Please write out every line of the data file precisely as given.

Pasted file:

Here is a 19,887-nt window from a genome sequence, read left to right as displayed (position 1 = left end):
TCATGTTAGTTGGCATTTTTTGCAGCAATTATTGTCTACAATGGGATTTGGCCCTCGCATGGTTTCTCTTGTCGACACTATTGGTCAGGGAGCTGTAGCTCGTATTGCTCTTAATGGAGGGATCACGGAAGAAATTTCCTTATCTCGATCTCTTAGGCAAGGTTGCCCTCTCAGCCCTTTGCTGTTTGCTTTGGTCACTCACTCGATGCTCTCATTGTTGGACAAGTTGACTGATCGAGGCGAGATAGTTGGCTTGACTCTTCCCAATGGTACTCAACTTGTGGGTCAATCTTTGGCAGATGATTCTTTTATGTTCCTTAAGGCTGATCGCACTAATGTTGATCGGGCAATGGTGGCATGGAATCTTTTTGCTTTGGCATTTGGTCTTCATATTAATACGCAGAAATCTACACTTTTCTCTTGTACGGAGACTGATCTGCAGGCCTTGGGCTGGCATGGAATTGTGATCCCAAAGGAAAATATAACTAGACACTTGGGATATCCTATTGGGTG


Here is a 19,887-nt window from a genome sequence, read left to right as displayed (position 1 = left end):
TCATGTTAGTTGGCATTTTTTGCAGCAATTATTGTCTACAATGGGATTTGGCCCTCGCATGGTTTCTCTTGTCGACACTATTGGTCAGGGAGCTGTAGCTCGTATTGCTCTTAATGGAGGGATCACGGAAGAAATTTCCTTATCTCGATCTCTTAGGCAAGGTTGCCCTCTCAGCCCTTTGCTGTTTGCTTTGGTCACTCACTCGATGCTCTCATTGTTGGACAAGTTGACTGATCGAGGCGAGATAGTTGGCTTGACTCTTCCCAATGGTACTCAACTTGTGGGTCAATCTTTGGCAGATGATTCTTTTATGTTCCTTAAGGCTGATCGCACTAATGTTGATCGGGCAATGGTGGCATGGAATCTTTTTGCTTTGGCATTTGGTCTTCATATTAATACGCAGAAATCTACACTTTTCTCTTGTACGGAGACTGATCTGCAGGCCTTGGGCTGGCATGGAATTGTGATCCCAAAGGAAAATATAACTAGACACTTGGGATATCCTATTGGGTG